"I've had wonderful customers for over 20 years," Young said. "I've had wonderful staff that makes everyone feel welcome. They've made the restaurant feel like home. I'm sorry it can't continue."
After hearing the news, regular customers began streaming in to enjoy a last meal and chat one more time with the friendly staff. Many came bearing flowers or remembrances.
The customers have indeed felt like it was home. One, who makes birdhouses, created a miniature replica of the Courtyard Cafe, which perched on the wall in front of the open kitchen. Another made the restaurant a new countertop when he retired, said Young.
Courtyard Cafe was the homey type of place where people could enjoy a repast by themselves at the counter or come to enjoy a leisurely meal and conversation with friends or families.
Last Friday morning, Beverly and Arlen Ness were enjoying breakfast at a table overlooking the courtyard and chatting with the waitress.
"Ten years ago we lived in Castro Valley and a friend of ours brought us here," said Arlen Ness.
Since moving to Alamo they have been coming to the Courtyard Cafe four times a week, walking from their home on Las Trampas.
"We're so disappointed," said Beverly Ness about the closing.
"We were looking forward to sitting outside," she added, looking out at the patio where a fountain tinkled and wrought iron patio furniture waited for the warm weather and the customers.
Young has no plans to open another restaurant, she said, but customers wanted to leave their contact information in case she does. By Saturday afternoon, two legal pads were filled with names and addresses.
Anyone who wants to be added to the list can send their information to the Courtyard Cafe, 3195 Danville Blvd., Alamo 94507, and the mail will be forwarded, said Young.
Meanwhile a lease has been signed by Rodney and Natalie Worth, owners of the Peasant & the Pear restaurant in Danville. The new restaurant will be named the Peasant's Courtyard and will be open all day, seven days a week, and serve breakfast, lunch and dinner.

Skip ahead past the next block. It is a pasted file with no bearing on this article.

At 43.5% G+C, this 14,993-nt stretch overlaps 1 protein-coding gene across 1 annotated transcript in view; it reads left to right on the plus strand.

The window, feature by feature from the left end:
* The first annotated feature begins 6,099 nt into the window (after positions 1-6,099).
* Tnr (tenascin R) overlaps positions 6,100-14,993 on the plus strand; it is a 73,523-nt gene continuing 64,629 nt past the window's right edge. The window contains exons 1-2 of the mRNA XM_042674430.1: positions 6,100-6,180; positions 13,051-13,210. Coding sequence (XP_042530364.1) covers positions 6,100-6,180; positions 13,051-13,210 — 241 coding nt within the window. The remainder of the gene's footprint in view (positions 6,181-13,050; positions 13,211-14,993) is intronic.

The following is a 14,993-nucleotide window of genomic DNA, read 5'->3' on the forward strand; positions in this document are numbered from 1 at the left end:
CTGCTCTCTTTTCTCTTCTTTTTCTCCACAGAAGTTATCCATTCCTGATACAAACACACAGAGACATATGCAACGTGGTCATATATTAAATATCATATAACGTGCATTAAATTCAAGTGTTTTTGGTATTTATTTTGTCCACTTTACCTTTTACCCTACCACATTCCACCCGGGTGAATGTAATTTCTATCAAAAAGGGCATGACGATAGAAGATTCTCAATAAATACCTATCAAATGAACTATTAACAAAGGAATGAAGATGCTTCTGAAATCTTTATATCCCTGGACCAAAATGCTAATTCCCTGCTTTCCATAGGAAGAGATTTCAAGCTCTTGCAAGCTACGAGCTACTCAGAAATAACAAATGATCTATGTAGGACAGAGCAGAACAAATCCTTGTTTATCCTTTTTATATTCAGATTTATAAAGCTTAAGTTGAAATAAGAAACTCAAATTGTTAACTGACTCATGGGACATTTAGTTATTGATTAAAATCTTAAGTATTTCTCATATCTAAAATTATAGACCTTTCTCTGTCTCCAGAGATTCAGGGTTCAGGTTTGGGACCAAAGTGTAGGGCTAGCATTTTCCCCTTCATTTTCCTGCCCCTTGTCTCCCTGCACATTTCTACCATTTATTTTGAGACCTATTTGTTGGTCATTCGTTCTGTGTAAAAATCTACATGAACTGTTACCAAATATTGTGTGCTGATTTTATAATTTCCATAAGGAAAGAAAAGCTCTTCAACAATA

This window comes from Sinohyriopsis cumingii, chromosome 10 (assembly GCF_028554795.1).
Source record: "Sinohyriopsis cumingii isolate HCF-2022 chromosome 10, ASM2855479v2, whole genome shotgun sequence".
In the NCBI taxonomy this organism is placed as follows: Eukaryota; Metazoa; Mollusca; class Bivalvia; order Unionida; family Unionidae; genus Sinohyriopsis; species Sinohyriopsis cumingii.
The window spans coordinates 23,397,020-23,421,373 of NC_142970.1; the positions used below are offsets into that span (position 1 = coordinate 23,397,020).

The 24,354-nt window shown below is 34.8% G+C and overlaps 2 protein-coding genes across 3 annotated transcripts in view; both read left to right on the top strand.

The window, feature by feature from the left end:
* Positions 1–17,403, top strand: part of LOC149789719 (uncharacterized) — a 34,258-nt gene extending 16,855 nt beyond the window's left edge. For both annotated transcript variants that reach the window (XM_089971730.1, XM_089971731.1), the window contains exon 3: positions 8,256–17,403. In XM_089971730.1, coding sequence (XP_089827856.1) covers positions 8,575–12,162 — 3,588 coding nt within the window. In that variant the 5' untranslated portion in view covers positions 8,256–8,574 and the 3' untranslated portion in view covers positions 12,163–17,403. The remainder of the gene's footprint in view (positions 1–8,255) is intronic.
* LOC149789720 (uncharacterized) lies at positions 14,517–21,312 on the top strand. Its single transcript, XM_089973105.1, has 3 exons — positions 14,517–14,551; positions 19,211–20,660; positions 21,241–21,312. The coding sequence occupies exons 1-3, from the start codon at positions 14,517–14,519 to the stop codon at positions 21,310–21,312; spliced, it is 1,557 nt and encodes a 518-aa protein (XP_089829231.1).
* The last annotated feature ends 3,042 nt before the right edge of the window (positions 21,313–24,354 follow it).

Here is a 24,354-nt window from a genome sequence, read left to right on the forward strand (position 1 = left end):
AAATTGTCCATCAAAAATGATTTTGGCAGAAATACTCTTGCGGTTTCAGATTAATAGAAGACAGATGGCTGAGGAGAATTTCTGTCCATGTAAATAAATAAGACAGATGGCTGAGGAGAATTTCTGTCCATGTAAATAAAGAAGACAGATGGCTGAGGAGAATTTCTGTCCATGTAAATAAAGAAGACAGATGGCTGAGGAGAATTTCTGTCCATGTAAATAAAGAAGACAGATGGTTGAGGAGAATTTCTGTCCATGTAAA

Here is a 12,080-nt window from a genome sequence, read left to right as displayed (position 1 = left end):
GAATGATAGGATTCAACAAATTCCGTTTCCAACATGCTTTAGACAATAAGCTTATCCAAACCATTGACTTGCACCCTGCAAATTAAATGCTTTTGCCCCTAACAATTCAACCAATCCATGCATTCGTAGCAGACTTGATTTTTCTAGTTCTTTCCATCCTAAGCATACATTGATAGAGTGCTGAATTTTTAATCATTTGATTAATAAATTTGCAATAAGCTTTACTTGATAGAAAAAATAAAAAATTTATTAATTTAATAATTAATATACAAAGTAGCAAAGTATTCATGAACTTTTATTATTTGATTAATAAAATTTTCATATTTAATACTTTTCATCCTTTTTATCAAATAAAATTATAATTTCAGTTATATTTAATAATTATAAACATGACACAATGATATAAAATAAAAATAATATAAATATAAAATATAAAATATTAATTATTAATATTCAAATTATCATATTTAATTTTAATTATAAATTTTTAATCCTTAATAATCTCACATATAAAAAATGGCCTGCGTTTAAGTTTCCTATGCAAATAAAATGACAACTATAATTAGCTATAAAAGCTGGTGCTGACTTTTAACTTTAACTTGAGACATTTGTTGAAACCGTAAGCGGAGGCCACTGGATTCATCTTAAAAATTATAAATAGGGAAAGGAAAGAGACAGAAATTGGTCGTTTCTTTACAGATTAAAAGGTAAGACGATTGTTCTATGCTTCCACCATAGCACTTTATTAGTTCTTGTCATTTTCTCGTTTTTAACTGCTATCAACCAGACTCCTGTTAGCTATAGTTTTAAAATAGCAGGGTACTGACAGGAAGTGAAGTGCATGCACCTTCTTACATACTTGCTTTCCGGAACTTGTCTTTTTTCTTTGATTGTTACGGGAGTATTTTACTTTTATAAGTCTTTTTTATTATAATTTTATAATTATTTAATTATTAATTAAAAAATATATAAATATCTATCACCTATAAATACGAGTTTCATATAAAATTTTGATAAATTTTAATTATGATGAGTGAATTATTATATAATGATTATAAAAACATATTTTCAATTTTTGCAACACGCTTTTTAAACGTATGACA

"I'm really excited. I've been developing a menu for the last couple of weeks," said Rodney Worth, who was named Best Chef of 2008 by Diablo Magazine. "We've brought in some of our good customers and tried out the menu."
He said the Peasant's Courtyard will be a "California bistro," more casual than his Danville restaurant and more family-oriented.
"We will have gourmet sandwiches, all organic products and California grass-fed meats," he said. "It'll be a reasonable price, with sandwiches at $10."
He said he used to eat at the Courtyard Cafe once a week and will keep his favorite dish – the linguisa spinach omelet.
"We'll have a nice wine list," he added. "We'll sell 10 wines by the glass, and have about 20 bottles, mostly California, Napa Valley."
He is also planning live music in the courtyard on weekends.
The Peasant & the Pear general manager Stephen Patrick said Worth had been keeping an eye open for another location to open a restaurant, considering Walnut Creek, Pleasanton or Jack London Square. Then he was approached a few months ago by Robert Burgess, one of three managing members of Alamo Courtyard LLC, about the Courtyard Cafe location.
"Robert contacted us and said the lease was up and somebody was going to go in there," said Patrick. "He thought we would be a good fit for the community."
This story contains 635 words.
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